The first confirmed case in North America this year has led the CDC to issue a health advisory reminding physicians about the symptoms and treatment.
The first confirmed case of avian influenza A (H5N1) in North America this year has led the CDC to issue a health advisory reminding physicians about the symptoms and treatment of influenza A viral infections.
Although this is an isolated case with no sign of further spread, the potential exists for more novel flu cases imported into North America. Therefore, the CDC urged clinicians to consider the possibility of the infection among recent travelers presenting with severe respiratory illness.
The health advisory comes soon after the report of the first confirmed case of H5N1 in North America on January 8, 2014, by the Public Health Agency of Canada. The Canadian patient, who had recently traveled to Beijing, China, was hospitalized on New Year’s Day and died 2 days later.
To date, no cases of human infection with H5N1 viruses have been reported in the United States.
The H5N1 virus is rarely transmitted from person to person, but the CDC used this case as a reminder that “novel influenza A viruses, including the H5N1 virus, can infect and cause severe respiratory illness in humans. The clinical presentation of human infection with avian influenza A viruses varies considerably. Most reports of H5N1 in humans, however, have described severe illness, including fulminant pneumonia leading to respiratory failure, acute respiratory distress syndrome, and death. Other reported H5N1 complications include encephalitis, septic shock, and multi-organ failure.”
The health advisory suggested that clinicians consider the possibility of H5N1 virus infection among those exhibiting symptoms of severe respiratory illness who have recently traveled (within 10 days of illness onset) to areas where human cases of H5N1 virus infection have been detected or where the viruses are known to be circulating in animals.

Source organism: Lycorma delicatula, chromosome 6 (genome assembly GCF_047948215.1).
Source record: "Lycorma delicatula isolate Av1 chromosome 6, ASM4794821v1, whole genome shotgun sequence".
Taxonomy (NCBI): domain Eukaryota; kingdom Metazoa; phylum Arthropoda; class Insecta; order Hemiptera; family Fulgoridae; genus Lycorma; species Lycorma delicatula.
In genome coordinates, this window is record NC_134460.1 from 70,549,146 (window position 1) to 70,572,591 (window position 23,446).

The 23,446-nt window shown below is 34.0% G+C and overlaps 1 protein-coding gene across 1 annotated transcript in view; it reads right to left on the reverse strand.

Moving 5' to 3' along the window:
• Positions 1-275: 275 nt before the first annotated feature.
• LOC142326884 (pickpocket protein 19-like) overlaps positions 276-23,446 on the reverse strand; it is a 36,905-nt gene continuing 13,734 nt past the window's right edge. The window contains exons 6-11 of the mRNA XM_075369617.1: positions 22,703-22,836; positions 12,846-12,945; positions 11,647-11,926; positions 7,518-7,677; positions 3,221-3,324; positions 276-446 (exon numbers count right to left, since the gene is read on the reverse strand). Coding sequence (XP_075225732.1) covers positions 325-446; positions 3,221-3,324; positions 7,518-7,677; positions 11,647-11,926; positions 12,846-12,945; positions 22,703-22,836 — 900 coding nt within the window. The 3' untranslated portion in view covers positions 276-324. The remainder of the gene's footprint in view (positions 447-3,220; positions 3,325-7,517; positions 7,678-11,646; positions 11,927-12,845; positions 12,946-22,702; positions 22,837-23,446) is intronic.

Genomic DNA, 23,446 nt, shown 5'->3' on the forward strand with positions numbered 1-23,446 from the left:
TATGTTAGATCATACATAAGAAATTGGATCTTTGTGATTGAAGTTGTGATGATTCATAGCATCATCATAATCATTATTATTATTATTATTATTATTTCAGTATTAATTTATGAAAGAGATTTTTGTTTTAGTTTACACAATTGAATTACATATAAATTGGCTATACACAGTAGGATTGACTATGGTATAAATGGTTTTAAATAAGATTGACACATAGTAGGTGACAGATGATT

“Rapid detection and characterization of novel influenza A viruses remain critical components of national efforts to prevent further cases, evaluate clinical illness associated with them, and assess any ability for these viruses to spread among humans,” stated the health advisory.
The CDC urges state health departments to investigate potential human cases of H5N1 and notify the agency within 24 hours of identifying a probably or confirmed case. Patients meeting clinical and exposure criteria should be tested for H5N1.
Patients hospitalized with suspected novel influenza A virus infections, including H5N1, should receive empiric treatment with oseltamivir (Tamiflu) as soon as possible. Early initiation of treatment provides a more optimal clinical response, although treatment of moderate, severe, or progressive disease begun after 48 hours of the onset of symptoms may still provide clinical benefit.
Those who are suspected of having been exposed to H5N1 should be monitored daily for 10 days for fever and respiratory symptoms. Antiviral chemoprophylaxis should be provided to close contacts, according to risk of exposure.
The CDC offers additional guidance on antiviral treatment of patients under investigation for H5N1 virus infection with antiviral medications, as well as guidance on antiviral chemoprophylaxis of exposed contacts. Guidance on testing, treatment, and infection control will be updated by the CDC as more information becomes available.